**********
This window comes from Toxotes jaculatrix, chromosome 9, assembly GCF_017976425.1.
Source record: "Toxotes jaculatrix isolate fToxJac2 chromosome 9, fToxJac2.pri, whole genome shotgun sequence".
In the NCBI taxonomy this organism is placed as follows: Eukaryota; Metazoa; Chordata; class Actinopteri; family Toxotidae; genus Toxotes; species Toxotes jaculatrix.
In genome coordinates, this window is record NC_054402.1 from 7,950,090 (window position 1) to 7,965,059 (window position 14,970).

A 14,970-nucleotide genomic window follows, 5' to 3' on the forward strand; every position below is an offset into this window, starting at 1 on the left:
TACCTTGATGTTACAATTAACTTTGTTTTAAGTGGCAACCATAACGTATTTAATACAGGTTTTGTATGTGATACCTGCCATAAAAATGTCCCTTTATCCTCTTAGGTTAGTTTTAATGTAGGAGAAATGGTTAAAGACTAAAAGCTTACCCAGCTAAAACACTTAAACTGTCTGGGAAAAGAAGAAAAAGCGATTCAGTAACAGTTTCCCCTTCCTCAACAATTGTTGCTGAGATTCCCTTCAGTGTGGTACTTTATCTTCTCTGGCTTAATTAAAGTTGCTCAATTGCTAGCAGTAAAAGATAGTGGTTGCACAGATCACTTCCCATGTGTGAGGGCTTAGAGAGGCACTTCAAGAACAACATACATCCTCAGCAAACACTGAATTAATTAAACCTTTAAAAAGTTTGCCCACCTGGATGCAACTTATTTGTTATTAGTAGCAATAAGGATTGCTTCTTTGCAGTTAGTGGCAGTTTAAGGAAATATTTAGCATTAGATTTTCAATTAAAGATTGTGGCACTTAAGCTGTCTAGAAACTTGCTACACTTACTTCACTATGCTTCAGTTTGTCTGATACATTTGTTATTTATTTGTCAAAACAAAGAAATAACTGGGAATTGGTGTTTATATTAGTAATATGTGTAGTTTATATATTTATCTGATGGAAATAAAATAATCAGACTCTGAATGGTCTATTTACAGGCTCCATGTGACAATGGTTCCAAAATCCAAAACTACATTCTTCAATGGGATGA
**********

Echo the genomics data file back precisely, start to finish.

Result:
This window comes from Toxotes jaculatrix, chromosome 9, assembly GCF_017976425.1.
Source record: "Toxotes jaculatrix isolate fToxJac2 chromosome 9, fToxJac2.pri, whole genome shotgun sequence".
In the NCBI taxonomy this organism is placed as follows: Eukaryota; Metazoa; Chordata; class Actinopteri; family Toxotidae; genus Toxotes; species Toxotes jaculatrix.
In genome coordinates, this window is record NC_054402.1 from 7,950,090 (window position 1) to 7,965,059 (window position 14,970).

A 14,970-nucleotide genomic window follows, 5' to 3' on the forward strand; every position below is an offset into this window, starting at 1 on the left:
TACCTTGATGTTACAATTAACTTTGTTTTAAGTGGCAACCATAACGTATTTAATACAGGTTTTGTATGTGATACCTGCCATAAAAATGTCCCTTTATCCTCTTAGGTTAGTTTTAATGTAGGAGAAATGGTTAAAGACTAAAAGCTTACCCAGCTAAAACACTTAAACTGTCTGGGAAAAGAAGAAAAAGCGATTCAGTAACAGTTTCCCCTTCCTCAACAATTGTTGCTGAGATTCCCTTCAGTGTGGTACTTTATCTTCTCTGGCTTAATTAAAGTTGCTCAATTGCTAGCAGTAAAAGATAGTGGTTGCACAGATCACTTCCCATGTGTGAGGGCTTAGAGAGGCACTTCAAGAACAACATACATCCTCAGCAAACACTGAATTAATTAAACCTTTAAAAAGTTTGCCCACCTGGATGCAACTTATTTGTTATTAGTAGCAATAAGGATTGCTTCTTTGCAGTTAGTGGCAGTTTAAGGAAATATTTAGCATTAGATTTTCAATTAAAGATTGTGGCACTTAAGCTGTCTAGAAACTTGCTACACTTACTTCACTATGCTTCAGTTTGTCTGATACATTTGTTATTTATTTGTCAAAACAAAGAAATAACTGGGAATTGGTGTTTATATTAGTAATATGTGTAGTTTATATATTTATCTGATGGAAATAAAATAATCAGACTCTGAATGGTCTATTTACAGGCTCCATGTGACAATGGTTCCAAAATCCAAAACTACATTCTTCAATGGGATGA